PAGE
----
That's certainly the case in Newark, where the draft transportation plan (4.4 MB) for the Prudential Center, prepared by Sam Schwartz PLLC, the transportation engineering and planning firm founded by "Gridlock Sam," recommends that drivers "aim to arrive in Newark 90 minutes early, allowing for traffic, parking, and time to enjoy downtown." The arena opens October 25.
(Emphasis on "90 minutes early" added in graphic.)
And what about Brooklyn?
The advice in Newark casts further doubt on the Atlantic Yards environmental review conducted by the Empire State Development Corporation (ESDC), which chose the peak hour of 7-8 pm to analyze traffic conditions, even though games would most likely begin at 7:30 pm.
Visitors to the planned Barclays Center arena in Brooklyn might well get the same "arrive early" advice Schwartz's firm is offering in Newark. It's reasonable to expect Atlantic Yards developer Forest City Ratner to try to draw patrons to retail, restaurants, and bars in project buildings, and also to its nearby Atlantic Center and Atlantic Terminal malls.
Schwartz's firm has already been hired by the developer to work on mitigating transit and traffic impacts.
[Update: The Newark Star-Ledger reported, in a 10/18/07 article headlined New arena to bring big traffic troubles:
By some estimates, three-quarters of each night's crowd will drive into the city, clogging local streets for at least an hour before and after events, according to Schwartz.
A smaller percentage--less than half--might drive to Brooklyn, but why wouldn't the peak hour be the same.]
ESDC "peak hour" defense
Several community critics and analysts called the choice of peak hour a huge flaw in the ESDC's review, commenting that it would make much more sense to choose the 6-7 pm or 6:30-7:30 pm time frame for those attending events beginning at 7:30 pm.
The ESDC offered answer 12-21 in the Response to Comments chapter of the Final Environmental Impact Statement:
As discussed in Chapter 12 of the DEIS, a total of seven peak hours are analyzed for potential traffic impacts, including the weekday 8-9 AM, 12-1 PM (midday), 5-6 PM, 7-8 PM (pre-game), 10-11 PM (postgame), Saturday 1-2 PM (pre-game) and Saturday 4-5 PM (post-game) periods. On weekday evenings, a Nets basketball game would typically start around 7:30 PM or 8:00 PM, and would, therefore, not coincide with the 5-6 PM peak hour for commuter trips. The EIS traffic analysis therefore examines both the weekday 5-6 PM peak hour, and a 7-8 PM pre-game peak hour. The traffic analyses in the DEIS were appropriate even if all weekday Nets games were scheduled for 7:30 PM. The 7-8 PM peak hour was selected for the analysis of the weekday pre-game condition as it is during this period that residual commuter demand and peak demand en route to a basketball game or other event at the arena would most likely overlap.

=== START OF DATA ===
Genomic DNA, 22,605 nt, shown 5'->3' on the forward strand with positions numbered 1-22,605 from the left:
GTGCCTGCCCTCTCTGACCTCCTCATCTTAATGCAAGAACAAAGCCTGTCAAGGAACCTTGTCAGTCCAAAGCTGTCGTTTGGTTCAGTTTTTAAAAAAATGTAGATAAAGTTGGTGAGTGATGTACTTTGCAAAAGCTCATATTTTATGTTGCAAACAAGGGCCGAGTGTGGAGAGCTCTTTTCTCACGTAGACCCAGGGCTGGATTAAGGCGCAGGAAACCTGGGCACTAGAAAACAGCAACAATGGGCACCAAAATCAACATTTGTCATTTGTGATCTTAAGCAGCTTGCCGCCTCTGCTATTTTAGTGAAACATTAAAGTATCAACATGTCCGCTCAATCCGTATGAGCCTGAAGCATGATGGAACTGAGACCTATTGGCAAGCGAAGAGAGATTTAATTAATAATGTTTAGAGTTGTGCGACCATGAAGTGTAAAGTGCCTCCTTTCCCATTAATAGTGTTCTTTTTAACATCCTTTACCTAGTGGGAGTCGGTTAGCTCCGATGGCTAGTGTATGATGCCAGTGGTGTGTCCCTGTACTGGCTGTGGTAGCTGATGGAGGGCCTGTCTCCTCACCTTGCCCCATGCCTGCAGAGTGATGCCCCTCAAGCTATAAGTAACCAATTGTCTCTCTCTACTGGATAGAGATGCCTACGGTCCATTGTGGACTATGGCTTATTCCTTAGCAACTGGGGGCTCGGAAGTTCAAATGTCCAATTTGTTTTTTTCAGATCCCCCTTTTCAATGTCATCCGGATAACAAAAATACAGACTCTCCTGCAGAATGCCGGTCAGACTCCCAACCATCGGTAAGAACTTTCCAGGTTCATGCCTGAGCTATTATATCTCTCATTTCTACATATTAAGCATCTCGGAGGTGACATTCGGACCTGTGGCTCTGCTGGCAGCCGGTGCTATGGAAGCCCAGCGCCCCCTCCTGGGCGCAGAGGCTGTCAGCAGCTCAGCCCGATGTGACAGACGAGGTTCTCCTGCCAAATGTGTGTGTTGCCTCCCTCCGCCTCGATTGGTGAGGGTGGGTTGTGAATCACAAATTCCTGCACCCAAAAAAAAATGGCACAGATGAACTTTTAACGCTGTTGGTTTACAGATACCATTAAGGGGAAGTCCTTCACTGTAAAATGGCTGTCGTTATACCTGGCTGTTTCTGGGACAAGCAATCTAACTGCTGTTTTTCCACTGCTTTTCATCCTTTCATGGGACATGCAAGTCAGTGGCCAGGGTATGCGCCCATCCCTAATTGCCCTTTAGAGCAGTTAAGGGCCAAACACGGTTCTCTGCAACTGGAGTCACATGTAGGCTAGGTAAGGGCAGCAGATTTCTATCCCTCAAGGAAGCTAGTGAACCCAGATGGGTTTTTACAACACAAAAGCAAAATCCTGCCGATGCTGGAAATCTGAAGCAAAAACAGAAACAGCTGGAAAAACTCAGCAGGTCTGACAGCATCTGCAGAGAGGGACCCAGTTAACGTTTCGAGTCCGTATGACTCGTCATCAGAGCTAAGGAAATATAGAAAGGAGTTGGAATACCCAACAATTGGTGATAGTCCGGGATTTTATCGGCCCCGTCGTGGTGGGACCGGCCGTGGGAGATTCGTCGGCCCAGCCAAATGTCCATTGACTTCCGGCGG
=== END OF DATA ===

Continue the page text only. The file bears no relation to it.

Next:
For example, survey data from Madison Square Garden reported in the August 26, 2003 Madison Square Garden Modal Split Analysis study (Sam Schwartz LLC) indicate that for a weekday Knicks basketball game with a 7:30 start time, approximately 71 percent of fans arrive during the 7-8 PM hour, with 42 percent arriving between 7 PM and 7:30 PM, and 29 percent arriving between 7:30 PM and 8 PM. By contrast, only 19 percent of fans were found to arrive between 6:30 PM and 7:00 PM. (It should be noted that for the proposed project’s travel demand forecast, a conservative 75 percent of Nets fans were assumed to arrive at the arena during the 7-8 PM peak hour.) Although the AM and PM commuter peak periods are spread over more than one hour, traffic impact analyses typically examine the peak one hour within each period.
Note that the analysis offered by Schwartz's firm presents a potential contradiction, concluding that in Manhattan, people come to games a little late, but in Newark, they should come early.
Which is the more likely scenario for Brooklyn?
And how do we know that the fans arriving "late" to Knicks games are arriving directly from transit or their car rather than from places to eat or drink in the neighborhood? They indeed may have been traveling in an earlier peak hour.
Where's the data? In comments filed in response to the Final Environmental Impact Statement, Brian Ketcham and Carolyn Konheim of Community Consulting Services argued that the wrong peak period was chosen and pointed out that the agency has not made “such anomalous data open to inspection" in time for analysis.
Not in lawsuit
The pending lawsuit challenging the ESDC's environmental review questions (p. 58) the choice of a 5-6 pm peak traffic hour and notes that the state disregarded comments from residents who said that congestion starts at 3 pm and extends well beyond 6 pm. It does not, however, specifically challenge the selection of 7-8 pm as a peak hour.
It looks like there was a case to be made for such a challenge--and now, even more so.